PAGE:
|•Closely integrated with Microsoft technologies|
|•Good information organization and visualization capabilities|
|•User-friendly interface and features|
|•Lacks support for non-Microsoft platforms|
|•Alert and notification capabilities underutilized|
|•Installation and documentation need improvement|
From a business perspective, BI is the sum of three fundamental processes: assembling data, analyzing it and presenting it to the user. ProClarity provides for the last two by offering advanced data analytics, visualization and reporting, and a platform for creating custom analytic applications.
Now in version 6, ProClarity has long been known for taking some of the administrative and pricing pain out of data analytics and reporting by piggybacking on Microsoft's SQL Server database management system and the OLAP and report servers packaged with it: Analysis Services and Reporting Services. ProClarity builds on Microsoft's OLAP data management strengths, such as its data mining capabilities and the option to manage multidimensional data in relational OLAP (ROLAP), multidimensional OLAP (MOLAP) or hybrid storage models. It's ready to integrate with the SQL Server 2005 (Yukon) release expected soon.
New in version 6 are some additional visualization capabilities, additional KPI definitions and icons, many new navigation and automation features designed for quicker insight, deeper integration with Excel and Reporting Services, and performance improvements. If you are a Microsoft shop, ProClarity can offer some advantages over competitors in terms of ease of implementation and use. Although some of the enhancements in this version are differentiators, others (such as new KPI definitions) play catch-up with BI heavyweights such as BusinessObjects and Cognos. The best solution for your environment will of course depend on your user base and budget.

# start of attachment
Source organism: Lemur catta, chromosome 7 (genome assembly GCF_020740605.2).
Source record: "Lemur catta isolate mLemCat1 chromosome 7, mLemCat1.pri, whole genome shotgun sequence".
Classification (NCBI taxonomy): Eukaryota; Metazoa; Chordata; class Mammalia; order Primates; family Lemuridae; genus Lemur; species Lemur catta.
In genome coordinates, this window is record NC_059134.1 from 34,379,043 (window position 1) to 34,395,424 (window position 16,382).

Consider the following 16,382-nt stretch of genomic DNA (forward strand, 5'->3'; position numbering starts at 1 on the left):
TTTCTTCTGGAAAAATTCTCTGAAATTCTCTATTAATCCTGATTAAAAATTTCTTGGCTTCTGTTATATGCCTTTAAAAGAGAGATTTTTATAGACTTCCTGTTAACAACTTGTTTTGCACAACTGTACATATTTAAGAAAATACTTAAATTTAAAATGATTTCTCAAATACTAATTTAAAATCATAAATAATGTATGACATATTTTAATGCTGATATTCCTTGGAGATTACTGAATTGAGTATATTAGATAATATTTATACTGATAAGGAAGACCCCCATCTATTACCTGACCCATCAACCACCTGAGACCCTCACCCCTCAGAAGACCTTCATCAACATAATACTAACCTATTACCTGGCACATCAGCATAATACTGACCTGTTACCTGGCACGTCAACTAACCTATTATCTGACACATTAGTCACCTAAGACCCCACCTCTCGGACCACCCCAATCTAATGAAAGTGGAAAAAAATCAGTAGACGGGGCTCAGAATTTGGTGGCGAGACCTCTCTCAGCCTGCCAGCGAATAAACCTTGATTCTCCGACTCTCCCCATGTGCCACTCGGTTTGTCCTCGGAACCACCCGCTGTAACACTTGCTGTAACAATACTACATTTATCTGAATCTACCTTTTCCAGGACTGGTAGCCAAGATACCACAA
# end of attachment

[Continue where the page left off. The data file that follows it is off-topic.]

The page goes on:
I evaluated ProClarity 6 by installing the full suite on a Windows XP laptop (with a 498MHz Intel Pentium III CPU and 576MB of RAM), which served as both client and server. The installation process and documentation leave something to be desired. Even the vanilla setup required a series of semiautomated steps that demanded significant manual intervention. Overall, however, ProClarity is well designed and integrates smoothly with Microsoft technologies.
At the heart of the ProClarity solution is its family of servers: Analytics Server, Business Logic Server and Dashboard Server. The ProClarity Analytics Server (PAS), the centerpiece of this trio, is a midtier server with a thin client called Web Standard, a repository called the Analytics Server database, which resides within Microsoft SQL Server, and an administrative tool. PAS is the go-between for ProClarity clients and Microsoft Analysis Services. It also provides centralized security, on top of the Windows security model, and shared repository services. In particular, PAS gives users a way to publish key performance indicators (KPIs) and other user-defined knowledge, then share it with other users in the form of "Briefing Books."
Briefing Books and their components can be created, shared, distributed through e-mail and exported to Excel or Outlook. They are easy to work with and an effective mechanism for organizing and sharing knowledge, but they should be designed with care by experienced practitioners. To optimize performance, PAS offers connection pooling and the ability to cache pages of Briefing Books,
The Business Logic Server lets users store predefined analytic best practices, including business logic and rules, KPIs and member and set definitions (such as year-to-date growth). Two client-side tools — KPI Designer and Selector — let users add content to the Business Logic Server. Dashboard Server lets them share content at a higher level, such as by creating and sharing subject areas that encapsulate best practices. Sharing content in this form looks like a good way to enhance productivity and consistency.